You’ve decided that international expansion is the next move for your company. That’s great. Exciting times ahead. Now you’ve got some big decisions to make. Not least of which is ‘What roles do I need to create for this overseas expansion?’
Make no mistake, this decision is one of the most important you’ll ever make. And we know, we’ve got a fair bit of experience with this, both for companies our team have taken global, and our portfolio companies that we’ve helped expand.
Which is what leads Monterro co-founder Peter Larsson to say things like: “If you get the wrong first person in, you’ll have problems for many years. You can end up in a position where you’re a few years in, 10 people in the team, and eight of them are wrong”.
So. What are the first two roles you need in an international expansion? And how do you fill those positions? It’s actually pretty simple. And we’ve seen this play out over and over again. You need two people. Sales that you hire locally, Product or Customer Support that you move from the mothership.
Let’s talk sales
In the best-case scenario, you’ll already have a customer or two in your chosen region to help kick things off, but even if this is the case, you’re going to need somebody there from day one who knows the language and culture. And that means hiring local.
You’re going to be dependent on this person to build relationships with local businesses and convert customers. And while you may have absolute trust in the ability of your existing sales team, chances are they lack the cultural shorthand and local knowledge to build a rapport in that region.
“You should never move salespeople into a new country,” Peter continues. “If you do, you’re just setting them up to fail. And selling is such an interpersonal skill – you need somebody who understands the culture.”
And in the current climate, where remote working is often a must, it’ll be even harder for your existing salespeople to connect in the same way that a local hire can. Gustav Lagercrantz, Monterro CEO and Chairman of the Board for Next Technology and Mashie agrees:
“Always start your new office with at least two people. One from the mothership – your headquarters – who knows your company’s technology and structure, and one from the local market who understands the sales process. And it always helps to have somebody senior on hand to check everybody is doing what they say they’re doing.”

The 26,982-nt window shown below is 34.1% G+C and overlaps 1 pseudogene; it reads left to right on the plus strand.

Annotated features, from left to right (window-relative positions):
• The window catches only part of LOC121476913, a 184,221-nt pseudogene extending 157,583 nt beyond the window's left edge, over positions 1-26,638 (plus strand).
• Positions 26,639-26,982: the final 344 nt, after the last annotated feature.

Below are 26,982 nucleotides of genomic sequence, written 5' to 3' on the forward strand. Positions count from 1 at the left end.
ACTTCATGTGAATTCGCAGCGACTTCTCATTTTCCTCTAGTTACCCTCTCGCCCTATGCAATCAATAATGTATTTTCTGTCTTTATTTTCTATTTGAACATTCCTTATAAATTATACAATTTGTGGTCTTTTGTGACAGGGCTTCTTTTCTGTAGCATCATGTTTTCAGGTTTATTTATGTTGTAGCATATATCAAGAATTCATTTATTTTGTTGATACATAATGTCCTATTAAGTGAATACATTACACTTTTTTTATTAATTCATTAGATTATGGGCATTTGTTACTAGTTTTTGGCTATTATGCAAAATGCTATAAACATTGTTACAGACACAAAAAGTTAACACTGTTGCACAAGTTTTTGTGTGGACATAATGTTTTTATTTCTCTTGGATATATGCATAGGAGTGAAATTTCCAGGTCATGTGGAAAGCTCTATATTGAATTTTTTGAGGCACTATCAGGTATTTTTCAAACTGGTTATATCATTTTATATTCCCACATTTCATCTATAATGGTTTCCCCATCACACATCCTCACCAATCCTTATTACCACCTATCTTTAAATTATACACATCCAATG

Let’s talk product
Your product expert needs to be a long-standing member of the team from back home. This is absolutely vital. Not only will they come to the table with a ‘I know what I’m talking about’ energy that is sorely needed to buy credibility in a new market, they’ll bring company culture.
Culture is a hard thing to do from a distance, and even if you are doing everything you can to make your new outpost feel like an integrated part of a larger team, there’s nothing like having a dyed-in-the-wool employee there on the ground, infusing everything with the culture.
“It’s key to integrate international teams with long-standing employees,” says Peter. “People who love the company and know how things work.”
Gustav has a similar perspective. “Once your local salesperson has started converting local customers, your product person can start embedding your culture in the new region. Both in the office, and in their dealings with customers.”
Are you ready to expand?
Once these two positions are filled, you’ll be in a good place to gain a solid foothold in a new market. But one final word of warning: no matter how good your hires are, make sure you still are hands-on with them as they get settled.
“It’s a risk to take a hands-off approach when opening a new international office,” says Mats Ferm, CEO at Monterro portfolio company Palette Software, a software provider of Purchase-to-Pay solutions. “If you get the wrong people on board, things can go south fast. With a strong personality present in the office, like the CEO, you can quickly identify if you’ve chosen well or not – and remedy any issues fast.”
For more tips and insights about international expansion – from identifying new markets to hiring the right people – read The field-guide to international expansion for Nordic software CEOs.